“It must be very different with tourists here,” I say, by way of making conversation. “Nah man, fuck that we need the tourists. We need the tourism.” He responds. “Now don’t you crash. And don’t drink drive. Stick to the roads, ok? And don’t park isolated or some fucker will break the window. Pay me in cash. Don’t you dare crash.”
He fails to mention that I should remember to drive on the right as well. One narrow escape later, I am at the site of Odysseus’ Palace. There’s a dilapidated booth, that maybe in season charges a couple of euro and gives you a map of the earthworks. But since the excitement of the discovery it has proved to be way way post Odysseus. In fact, they’ve stopped bothering to tourist it up in any way, slung in a load of corrugated iron, and filled it with goats. The whole palace stinks of goat. And there’s a donkey. I call it Eurymachus. It doesn’t throw anything at me, but I keep out of reach of its legs.
In the afternoon I drive up the mountain to the little path that leads down to Arethusa. It’s a spring, allegedly the one Eumaeus took his swine to drink from. It’s a long way down. Halfway, I stash my laptop in a bush. Too much to carry back up this slope. I’m not worried, there’s nobody for miles. At the bottom, the water trickles from the rock and then spreads and mostly pools back into a reservoir behind the fountain. It’s clear and tastes fine, which is just as well as I didn’t bring a bottle. Down there, with the sound of the spring behind me and the sea in front of me, I feel more isolated than I ever have done. Unfortunately there's recently been a massive rockslide right by the fountain, so there is nowhere to sit but on the rockslide itself.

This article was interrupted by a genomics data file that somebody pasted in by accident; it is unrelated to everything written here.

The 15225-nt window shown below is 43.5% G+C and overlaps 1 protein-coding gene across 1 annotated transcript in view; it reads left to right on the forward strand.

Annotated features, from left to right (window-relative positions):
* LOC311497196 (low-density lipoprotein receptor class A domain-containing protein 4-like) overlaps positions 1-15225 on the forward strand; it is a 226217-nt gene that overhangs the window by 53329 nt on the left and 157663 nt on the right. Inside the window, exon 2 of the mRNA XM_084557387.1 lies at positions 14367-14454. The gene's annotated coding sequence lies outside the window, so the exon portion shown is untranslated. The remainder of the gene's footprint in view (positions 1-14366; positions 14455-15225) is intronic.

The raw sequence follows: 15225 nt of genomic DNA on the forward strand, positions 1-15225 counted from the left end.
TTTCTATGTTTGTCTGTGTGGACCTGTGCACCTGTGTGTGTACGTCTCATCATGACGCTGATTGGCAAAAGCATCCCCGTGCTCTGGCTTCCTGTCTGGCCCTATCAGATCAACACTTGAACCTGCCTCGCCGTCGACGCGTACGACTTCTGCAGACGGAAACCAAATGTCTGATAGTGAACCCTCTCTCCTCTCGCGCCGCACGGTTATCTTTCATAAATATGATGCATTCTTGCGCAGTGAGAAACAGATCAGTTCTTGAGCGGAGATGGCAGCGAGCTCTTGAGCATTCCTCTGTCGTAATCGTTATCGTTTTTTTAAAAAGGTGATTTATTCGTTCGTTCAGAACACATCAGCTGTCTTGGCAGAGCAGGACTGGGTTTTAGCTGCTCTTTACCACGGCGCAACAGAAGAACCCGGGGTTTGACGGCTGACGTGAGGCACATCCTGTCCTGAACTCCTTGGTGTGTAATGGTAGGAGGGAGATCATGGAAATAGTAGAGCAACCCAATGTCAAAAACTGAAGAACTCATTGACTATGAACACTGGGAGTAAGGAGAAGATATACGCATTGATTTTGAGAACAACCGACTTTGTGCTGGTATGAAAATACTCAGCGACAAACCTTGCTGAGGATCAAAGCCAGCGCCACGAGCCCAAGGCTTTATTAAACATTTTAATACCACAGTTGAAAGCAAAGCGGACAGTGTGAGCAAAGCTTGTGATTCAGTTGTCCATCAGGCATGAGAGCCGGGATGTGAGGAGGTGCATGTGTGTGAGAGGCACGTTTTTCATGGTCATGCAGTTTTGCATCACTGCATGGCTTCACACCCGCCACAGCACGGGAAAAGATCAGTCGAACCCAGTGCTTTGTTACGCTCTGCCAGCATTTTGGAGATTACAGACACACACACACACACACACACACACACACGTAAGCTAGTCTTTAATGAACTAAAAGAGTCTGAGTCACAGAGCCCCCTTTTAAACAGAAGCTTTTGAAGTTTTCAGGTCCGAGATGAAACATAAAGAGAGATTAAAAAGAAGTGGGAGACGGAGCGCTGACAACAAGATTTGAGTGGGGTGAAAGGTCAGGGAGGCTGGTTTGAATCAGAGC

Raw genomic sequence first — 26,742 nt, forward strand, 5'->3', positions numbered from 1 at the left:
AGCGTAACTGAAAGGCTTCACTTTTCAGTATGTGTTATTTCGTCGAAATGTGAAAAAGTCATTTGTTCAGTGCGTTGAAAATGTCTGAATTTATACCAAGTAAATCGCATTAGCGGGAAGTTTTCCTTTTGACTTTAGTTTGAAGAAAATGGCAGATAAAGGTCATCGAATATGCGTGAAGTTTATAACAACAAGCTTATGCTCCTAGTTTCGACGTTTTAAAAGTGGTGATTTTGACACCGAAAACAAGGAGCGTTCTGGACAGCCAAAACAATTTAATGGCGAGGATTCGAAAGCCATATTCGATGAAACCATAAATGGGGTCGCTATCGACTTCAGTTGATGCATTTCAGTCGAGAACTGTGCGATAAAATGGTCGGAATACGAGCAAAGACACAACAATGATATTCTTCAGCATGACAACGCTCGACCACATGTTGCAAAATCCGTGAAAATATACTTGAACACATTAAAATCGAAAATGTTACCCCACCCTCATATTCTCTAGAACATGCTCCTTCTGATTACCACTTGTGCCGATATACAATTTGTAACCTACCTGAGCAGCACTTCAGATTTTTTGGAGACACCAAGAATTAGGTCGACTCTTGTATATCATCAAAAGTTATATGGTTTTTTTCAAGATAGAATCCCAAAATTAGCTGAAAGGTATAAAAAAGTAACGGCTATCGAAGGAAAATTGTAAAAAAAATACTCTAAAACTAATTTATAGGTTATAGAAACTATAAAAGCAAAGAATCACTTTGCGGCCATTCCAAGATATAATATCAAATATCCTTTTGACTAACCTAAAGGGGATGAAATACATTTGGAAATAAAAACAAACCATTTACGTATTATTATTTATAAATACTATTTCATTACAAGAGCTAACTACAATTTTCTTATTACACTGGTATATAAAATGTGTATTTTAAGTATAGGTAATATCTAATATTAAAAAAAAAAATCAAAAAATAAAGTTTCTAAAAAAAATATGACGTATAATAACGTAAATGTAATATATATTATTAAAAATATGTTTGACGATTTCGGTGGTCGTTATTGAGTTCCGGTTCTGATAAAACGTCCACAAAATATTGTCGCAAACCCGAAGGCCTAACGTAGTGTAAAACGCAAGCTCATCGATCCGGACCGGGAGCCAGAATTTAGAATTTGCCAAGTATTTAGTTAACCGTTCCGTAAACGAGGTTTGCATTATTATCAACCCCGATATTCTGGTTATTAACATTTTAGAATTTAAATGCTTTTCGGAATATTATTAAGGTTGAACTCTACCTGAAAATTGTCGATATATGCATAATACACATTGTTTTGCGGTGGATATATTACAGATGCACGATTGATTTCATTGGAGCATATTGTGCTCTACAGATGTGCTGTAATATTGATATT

I sit on the rocks, eat an orange and think about this island, and what I am getting from it. The people are great, the vistas beyond description, the climate unpredictable at this time of year, but pleasant. I bet it's great in summer. Nico says they need tourism. Do they? If everything mechanical were to stop working tomorrow, while corpses build up in the streets of London, the life here would stay more or less the same. They have fruit in abundance, wool, wine, water, fish, salt, meat, eggs, bread. And they've got a pretty well established tradition of storytelling for the long winter nights.This was an important place in the ancient world. Defensible and totally self sufficient. Tourism will bring more money for electricity, petrol and luxury. But not much else besides dependence.
Still, if you’re after a peaceful holiday in a beautiful place you can’t do much better than Ithaca. Although that’s a pretty inefficient recommendation really: "Everyone! Come to Ithaca! There’s no one here!” But you know what I mean.